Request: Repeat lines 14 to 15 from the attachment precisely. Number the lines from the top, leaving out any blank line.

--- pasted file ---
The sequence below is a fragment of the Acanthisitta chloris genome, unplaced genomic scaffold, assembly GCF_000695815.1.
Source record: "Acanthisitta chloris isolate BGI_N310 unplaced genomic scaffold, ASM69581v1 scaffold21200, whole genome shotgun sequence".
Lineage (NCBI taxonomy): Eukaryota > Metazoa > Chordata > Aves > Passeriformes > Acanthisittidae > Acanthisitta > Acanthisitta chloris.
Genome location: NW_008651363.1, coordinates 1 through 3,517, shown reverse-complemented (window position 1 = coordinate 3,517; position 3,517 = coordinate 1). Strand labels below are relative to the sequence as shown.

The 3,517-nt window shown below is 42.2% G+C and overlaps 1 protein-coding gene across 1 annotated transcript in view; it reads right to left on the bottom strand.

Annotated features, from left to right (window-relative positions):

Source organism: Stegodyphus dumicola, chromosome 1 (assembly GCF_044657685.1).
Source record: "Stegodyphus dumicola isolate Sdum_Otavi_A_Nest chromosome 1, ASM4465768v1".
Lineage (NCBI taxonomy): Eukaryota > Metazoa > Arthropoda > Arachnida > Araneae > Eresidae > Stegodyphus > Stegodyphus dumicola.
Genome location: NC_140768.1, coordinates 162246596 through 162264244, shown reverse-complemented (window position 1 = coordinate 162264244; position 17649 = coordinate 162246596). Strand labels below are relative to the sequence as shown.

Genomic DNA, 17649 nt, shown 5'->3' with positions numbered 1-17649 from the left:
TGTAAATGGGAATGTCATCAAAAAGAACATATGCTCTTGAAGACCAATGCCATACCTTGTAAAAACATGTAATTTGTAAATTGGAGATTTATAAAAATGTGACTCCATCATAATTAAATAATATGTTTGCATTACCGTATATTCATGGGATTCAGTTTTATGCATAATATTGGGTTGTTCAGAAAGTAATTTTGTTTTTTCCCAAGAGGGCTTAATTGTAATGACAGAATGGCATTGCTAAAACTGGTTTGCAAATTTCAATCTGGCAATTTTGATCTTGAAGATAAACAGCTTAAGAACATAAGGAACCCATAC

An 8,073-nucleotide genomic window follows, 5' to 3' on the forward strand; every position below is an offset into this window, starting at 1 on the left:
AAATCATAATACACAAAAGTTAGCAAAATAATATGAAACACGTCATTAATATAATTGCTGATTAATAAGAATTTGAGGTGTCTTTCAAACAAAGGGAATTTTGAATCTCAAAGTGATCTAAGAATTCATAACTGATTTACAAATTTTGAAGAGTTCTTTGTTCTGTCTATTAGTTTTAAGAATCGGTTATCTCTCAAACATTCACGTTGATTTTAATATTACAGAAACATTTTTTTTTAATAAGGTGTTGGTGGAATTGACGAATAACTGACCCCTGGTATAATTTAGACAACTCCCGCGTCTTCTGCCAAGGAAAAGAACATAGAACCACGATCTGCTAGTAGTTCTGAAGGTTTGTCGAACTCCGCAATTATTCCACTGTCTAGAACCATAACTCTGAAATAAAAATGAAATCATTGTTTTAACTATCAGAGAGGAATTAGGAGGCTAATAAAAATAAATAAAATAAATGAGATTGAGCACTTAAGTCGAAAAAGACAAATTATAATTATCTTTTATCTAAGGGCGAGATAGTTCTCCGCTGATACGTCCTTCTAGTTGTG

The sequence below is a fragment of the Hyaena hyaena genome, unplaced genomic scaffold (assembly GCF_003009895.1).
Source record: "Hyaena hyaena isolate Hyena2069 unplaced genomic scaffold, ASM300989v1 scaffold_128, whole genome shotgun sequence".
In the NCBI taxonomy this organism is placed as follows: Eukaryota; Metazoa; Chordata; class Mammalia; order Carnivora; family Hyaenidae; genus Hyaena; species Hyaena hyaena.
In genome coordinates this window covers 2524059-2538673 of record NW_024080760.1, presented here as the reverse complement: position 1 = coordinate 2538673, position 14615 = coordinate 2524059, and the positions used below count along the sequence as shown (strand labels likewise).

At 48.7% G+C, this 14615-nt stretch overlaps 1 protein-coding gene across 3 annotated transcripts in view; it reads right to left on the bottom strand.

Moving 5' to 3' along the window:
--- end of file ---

AAATCATAATACACAAAAGTTAGCAAAATAATATGAAACACGTCATTAATATAATTGCTGATTAATAAGAATTTGAGGTGTCTTTCAAACAAAGGGAATTTTGAATCTCAAAGTGATCTAAGAATTCATAACTGATTTACAAATTTTGAAGAGTTCTTTGTTCTGTCTATTAGTTTTAAGAATCGGTTATCTCTCAAACATTCACGTTGATTTTAATATTACAGAAACATTTTTTTTTAATAAGGTGTTGGTGGAATTGACGAATAACTGACCCCTGGTATAATTTAGACAACTCCCGCGTCTTCTGCCAAGGAAAAGAACATAGAACCACGATCTGCTAGTAGTTCTGAAGGTTTGTCGAACTCCGCAATTATTCCACTGTCTAGAACCATAACTCTGAAATAAAAATGAAATCATTGTTTTAACTATCAGAGAGGAATTAGGAGGCTAATAAAAATAAATAAAATAAATGAGATTGAGCACTTAAGTCGAAAAAGACAAATTATAATTATCTTTTATCTAAGGGCGAGATAGTTCTCCGCTGATACGTCCTTCTAGTTGTG

The sequence below is a fragment of the Hyaena hyaena genome, unplaced genomic scaffold (assembly GCF_003009895.1).